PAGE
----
BY THE TIME MATT McCallister opens his own restaurant—sometime this year—the thirty-year-old wunderchef will have had more local media coverage than most cooks get in a lifetime. Self-taught, he started as a lowly pantry cook at Stephan Pyles’s eponymous Dallas restaurant in 2006. He then became executive chef and master of revels for the molecular-gastronomy hijinks at Fuego, Pyles’s avant-garde restaurant-within-a-restaurant. Apprenticeships at high-profile venues (including Alinea, in Chicago) have now led him back to Dallas’s trendy Oak Cliff neighborhood, where he has developed the menu for Campo Modern Country Bistro. Talk about a career taking off like a bottle rocket.

No surprise, we the food obsessed have descended on Campo to see what the charismatic youngster is up to and whether he has renounced, as he threatened, his love of all things molecular. A day after friends and I dined there, our discussion of the Mediterranean-inspired dinner was still going on, and on, and on. It’s that kind of menu: smart, complex, surprising, and—to be honest—sometimes maddeningly opaque.

For an example of all four, I present a starter called “rabbit in porchetta.” In case you’re not from Italy or you missed Mario Batali doing it on his show in 2000, coniglio in porchetta is a rabbit cooked in the style of a whole stuffed Tuscan pig. Except that here, it’s not. Instead, McCallister confits the legs (adding roasted piquillo peppers and green olives) and rolls the remaining meat around the mix to create a dainty appetizer. So why be so vague? Call them rabbit rolls and explain the inspiration. Ironically, after all that work, they were bland, though much improved by a garnish of grain mustard with pear. I preferred two other appetizers, gorgeous tiny artichokes fried in an ethereal batter and Cape Cod Barnstable oysters in a delicate mignonette made with elderflower vinegar.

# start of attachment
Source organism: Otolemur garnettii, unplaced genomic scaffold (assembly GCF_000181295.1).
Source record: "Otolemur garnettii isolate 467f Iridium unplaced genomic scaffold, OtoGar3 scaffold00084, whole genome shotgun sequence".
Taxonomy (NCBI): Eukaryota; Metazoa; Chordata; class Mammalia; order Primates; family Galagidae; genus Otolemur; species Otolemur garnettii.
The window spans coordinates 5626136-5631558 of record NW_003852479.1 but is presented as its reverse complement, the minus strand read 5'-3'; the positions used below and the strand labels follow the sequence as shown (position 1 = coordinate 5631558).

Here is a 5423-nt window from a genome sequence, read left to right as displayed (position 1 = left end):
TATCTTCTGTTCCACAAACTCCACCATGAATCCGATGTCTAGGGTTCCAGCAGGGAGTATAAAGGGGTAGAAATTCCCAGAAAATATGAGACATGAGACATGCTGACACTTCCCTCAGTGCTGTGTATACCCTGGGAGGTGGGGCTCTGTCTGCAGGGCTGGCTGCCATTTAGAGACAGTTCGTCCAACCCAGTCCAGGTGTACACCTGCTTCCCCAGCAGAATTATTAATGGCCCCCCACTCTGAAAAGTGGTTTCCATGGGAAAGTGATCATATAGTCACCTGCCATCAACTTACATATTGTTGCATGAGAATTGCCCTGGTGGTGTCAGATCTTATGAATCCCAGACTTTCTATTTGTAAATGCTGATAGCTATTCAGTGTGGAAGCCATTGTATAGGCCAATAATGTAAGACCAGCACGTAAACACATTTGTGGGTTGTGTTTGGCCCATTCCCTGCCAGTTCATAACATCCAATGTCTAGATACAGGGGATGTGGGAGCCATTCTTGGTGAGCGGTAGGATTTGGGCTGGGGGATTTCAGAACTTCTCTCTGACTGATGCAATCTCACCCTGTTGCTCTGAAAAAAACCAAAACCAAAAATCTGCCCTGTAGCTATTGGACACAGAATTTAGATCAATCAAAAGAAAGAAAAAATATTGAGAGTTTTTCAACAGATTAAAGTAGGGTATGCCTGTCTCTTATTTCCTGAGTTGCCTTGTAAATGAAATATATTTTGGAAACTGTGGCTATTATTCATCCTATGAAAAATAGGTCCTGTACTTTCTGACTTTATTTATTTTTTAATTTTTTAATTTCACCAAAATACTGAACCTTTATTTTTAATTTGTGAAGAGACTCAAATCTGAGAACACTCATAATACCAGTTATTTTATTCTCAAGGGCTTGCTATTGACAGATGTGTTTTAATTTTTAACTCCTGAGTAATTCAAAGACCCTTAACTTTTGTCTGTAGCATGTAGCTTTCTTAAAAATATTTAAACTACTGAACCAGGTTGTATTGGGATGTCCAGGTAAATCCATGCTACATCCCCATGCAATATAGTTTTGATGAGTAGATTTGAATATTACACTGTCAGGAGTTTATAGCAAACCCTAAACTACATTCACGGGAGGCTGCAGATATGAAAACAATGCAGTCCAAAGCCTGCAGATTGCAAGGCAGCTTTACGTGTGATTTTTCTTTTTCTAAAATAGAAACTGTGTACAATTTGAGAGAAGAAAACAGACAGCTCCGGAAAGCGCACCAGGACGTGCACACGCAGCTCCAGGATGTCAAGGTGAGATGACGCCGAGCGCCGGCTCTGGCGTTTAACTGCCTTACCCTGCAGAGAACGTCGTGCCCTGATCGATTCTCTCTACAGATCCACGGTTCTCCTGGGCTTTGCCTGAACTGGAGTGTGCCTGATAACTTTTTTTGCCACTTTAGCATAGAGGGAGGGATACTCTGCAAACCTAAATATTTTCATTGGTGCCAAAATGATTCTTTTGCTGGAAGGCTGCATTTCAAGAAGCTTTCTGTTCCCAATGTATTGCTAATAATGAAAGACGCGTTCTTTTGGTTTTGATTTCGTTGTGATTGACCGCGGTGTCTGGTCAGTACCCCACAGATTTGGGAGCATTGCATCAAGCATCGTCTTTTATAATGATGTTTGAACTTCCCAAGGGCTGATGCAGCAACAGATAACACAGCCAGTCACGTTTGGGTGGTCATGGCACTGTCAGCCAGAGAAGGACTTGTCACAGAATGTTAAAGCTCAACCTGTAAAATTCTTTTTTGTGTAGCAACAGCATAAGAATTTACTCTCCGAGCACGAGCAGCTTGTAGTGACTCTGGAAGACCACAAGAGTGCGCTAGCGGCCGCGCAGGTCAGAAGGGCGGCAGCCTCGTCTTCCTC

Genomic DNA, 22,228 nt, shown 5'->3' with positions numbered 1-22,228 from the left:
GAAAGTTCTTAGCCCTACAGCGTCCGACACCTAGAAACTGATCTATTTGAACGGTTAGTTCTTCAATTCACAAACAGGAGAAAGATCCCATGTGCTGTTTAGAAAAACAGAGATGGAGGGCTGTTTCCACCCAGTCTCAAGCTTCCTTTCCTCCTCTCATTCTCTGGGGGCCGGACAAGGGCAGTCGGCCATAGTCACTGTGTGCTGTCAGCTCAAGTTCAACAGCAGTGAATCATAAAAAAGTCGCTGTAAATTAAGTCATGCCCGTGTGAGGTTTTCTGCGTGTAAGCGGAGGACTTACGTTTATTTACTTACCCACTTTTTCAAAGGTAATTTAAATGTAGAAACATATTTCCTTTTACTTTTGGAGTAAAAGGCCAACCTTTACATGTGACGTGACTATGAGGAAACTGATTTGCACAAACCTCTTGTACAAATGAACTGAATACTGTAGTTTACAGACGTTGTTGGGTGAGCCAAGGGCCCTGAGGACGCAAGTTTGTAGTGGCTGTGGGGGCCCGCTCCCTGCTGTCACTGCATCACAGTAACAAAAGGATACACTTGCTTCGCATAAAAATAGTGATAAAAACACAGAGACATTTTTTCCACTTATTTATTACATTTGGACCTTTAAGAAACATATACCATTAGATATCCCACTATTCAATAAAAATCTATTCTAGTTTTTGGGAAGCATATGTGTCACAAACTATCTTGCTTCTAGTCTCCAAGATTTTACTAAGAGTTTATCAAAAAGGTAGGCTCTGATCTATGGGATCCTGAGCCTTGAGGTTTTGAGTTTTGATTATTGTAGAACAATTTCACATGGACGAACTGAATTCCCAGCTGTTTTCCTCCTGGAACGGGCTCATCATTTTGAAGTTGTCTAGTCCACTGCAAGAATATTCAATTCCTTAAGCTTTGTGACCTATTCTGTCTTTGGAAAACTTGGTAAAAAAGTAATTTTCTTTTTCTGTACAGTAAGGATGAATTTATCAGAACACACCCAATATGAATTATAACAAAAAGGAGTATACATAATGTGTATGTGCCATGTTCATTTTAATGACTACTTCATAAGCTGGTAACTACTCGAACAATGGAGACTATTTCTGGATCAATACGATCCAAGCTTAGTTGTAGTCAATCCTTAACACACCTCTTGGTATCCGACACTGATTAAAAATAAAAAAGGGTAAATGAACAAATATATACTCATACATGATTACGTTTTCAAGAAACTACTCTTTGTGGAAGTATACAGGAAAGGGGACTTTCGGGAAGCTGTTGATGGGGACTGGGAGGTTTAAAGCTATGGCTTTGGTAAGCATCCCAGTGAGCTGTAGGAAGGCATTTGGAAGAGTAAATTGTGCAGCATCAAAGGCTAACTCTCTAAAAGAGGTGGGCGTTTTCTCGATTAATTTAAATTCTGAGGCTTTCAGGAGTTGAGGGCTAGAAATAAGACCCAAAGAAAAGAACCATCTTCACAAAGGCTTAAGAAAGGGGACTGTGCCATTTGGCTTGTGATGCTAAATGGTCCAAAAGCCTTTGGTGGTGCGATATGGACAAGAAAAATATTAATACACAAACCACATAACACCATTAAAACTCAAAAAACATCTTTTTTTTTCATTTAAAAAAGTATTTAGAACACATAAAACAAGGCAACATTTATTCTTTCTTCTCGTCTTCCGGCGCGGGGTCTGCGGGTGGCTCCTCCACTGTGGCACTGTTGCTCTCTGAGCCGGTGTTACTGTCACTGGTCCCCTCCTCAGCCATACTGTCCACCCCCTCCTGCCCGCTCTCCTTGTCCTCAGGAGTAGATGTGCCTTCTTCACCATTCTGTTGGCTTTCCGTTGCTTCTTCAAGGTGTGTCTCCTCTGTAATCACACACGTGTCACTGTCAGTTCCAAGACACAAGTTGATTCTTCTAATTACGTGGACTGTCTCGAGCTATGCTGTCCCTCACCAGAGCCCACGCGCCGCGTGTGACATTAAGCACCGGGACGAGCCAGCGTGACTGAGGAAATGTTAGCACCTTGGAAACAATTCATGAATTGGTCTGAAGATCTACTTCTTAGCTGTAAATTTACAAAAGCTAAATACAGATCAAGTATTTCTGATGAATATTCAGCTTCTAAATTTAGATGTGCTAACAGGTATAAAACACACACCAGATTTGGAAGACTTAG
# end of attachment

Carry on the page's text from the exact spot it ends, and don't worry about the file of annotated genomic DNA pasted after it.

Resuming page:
It’s easy to get stuck on the small plates, but under no circumstances should you skip the lightest, fluffiest potato gnocchi outside the Boot. Lavished with a perfectly balanced, if slightly pasty, sauce of Gorgonzola, pear, walnuts, and prosciutto, they were dazzling. And definitely explore the entrées, like seared scallops smoked over hay (quite the fad these days), bolstered by a seductive dab of grilled bone marrow. Pig makes numerous appearances, including the star of our dinner, a slab of meltingly tender pork jowl sided by soft polenta (mixed with a confit of suckling pig) and gently braised Swiss chard. Not long after my visit, McCallister added fried pig’s ears with watermelon radish (pictured).

Finally, at dessert, molecular gastronomy got a brief star turn. Accompanying a moist hazelnut torte was a mysterious mound of fluffy, cream-colored powder that tasted like, well, the “brown butter” listed on the menu. Turned out to be maltodextrin, a substance not unlike cornstarch that can absorb many different flavors.

Yes, the vague descriptions drive me crazy, but if McCallister is going to have this much fun when he opens his new place, I’ll be there to try it. Bar. 1115 N. Beckley Ave (214-946-1308). Dinner Wed–Mon 6–10. Closed Tue. $$$ W+